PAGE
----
- In one Dilbert strip:
Cashier: This looks like a lot more than ten items, ma'am.
- She suffers a Karmic Death (kinda) when her purse eats her while she is rummaging for coupons for all her items. Old Dilbert strips were weird.
- One Mother Goose and Grimm strip had Mother Goose at a "10 items or less" line. The cashier asks Mother Goose to move to a different lane, claiming she has a bag of 10 apples, a carton of 12 eggs, a bunch of 39 grapes, and a box of 1500 Cheerios. She decides just to buy a quart of milk... but the cashier says there are 32 ounces in the quart.
- A One Big Happy strip had a twist, where a man asked if he could cut ahead of Grandma because he only had one item. She said yes, and he proceeded to pay with a check, causing Grandma to scare him off by ramming him with her basket. The cashier says she's shocked, not because of what Grandma did, but because she didn't do it sooner.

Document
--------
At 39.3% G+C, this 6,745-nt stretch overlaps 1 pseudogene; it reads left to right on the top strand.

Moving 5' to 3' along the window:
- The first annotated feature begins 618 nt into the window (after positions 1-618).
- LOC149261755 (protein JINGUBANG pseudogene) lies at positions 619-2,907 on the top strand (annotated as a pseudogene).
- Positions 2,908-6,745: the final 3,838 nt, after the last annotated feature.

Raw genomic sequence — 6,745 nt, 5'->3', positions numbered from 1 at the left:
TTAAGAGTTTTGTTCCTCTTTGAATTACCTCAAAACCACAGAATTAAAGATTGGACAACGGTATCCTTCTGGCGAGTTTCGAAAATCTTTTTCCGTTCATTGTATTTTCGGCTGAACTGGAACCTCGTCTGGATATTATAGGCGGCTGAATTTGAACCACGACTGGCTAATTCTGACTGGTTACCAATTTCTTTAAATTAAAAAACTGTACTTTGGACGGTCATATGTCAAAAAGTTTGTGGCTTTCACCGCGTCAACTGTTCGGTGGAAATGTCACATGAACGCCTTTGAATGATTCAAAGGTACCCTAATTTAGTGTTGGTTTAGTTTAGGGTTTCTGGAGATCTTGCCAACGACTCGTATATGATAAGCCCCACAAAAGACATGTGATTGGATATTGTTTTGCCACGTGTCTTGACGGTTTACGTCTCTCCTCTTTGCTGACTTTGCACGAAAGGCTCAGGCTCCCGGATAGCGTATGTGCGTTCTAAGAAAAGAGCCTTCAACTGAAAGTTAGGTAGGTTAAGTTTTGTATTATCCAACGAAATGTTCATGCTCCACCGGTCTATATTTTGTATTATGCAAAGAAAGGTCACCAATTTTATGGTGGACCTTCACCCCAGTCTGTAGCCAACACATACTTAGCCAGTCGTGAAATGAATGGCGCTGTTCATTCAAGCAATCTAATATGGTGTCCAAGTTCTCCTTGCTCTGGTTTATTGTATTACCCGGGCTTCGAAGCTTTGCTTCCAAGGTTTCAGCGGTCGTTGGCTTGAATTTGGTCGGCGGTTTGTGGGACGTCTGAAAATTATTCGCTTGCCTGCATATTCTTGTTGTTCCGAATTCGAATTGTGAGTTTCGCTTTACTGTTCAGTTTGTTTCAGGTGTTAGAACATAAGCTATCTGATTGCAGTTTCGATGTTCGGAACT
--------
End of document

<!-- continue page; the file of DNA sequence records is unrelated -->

- This◊ Garfield strip had Jon and Garfield go through the express lane, only for the cashier to tell Jon that he has more than 12 items. Garfield then eats one of the items that Jon had in the cart, prompting the cashier to grab Garfield and scan him before putting him in a shopping bag.
Jon: I didn't know you had a bar code.
Garfield: Just keep pushing.
- In one Pearls Before Swine strip, Rat gets a job as an express lane cashier; a customer comes by with a box of cereal, and Rat rejects him because the cereal contains more than ten flakes (539, to be exact).
- The Batman, when Joker goes Bat-mimic he Joker gasses people for whatever 'crimes' he notices. Littering (can hits the bin and bounces out), jaywalking, and 11 items at a ten or fewer checkout; tsk tsk.
- In the alleged episode of The Simpsons where Principal Skinner is revealed to be a fake, Edna throws away some items from her cart to join Marge and Agnes in a line to talk about Skinner.
- The Monstromart has a “1000 items or less” express lane.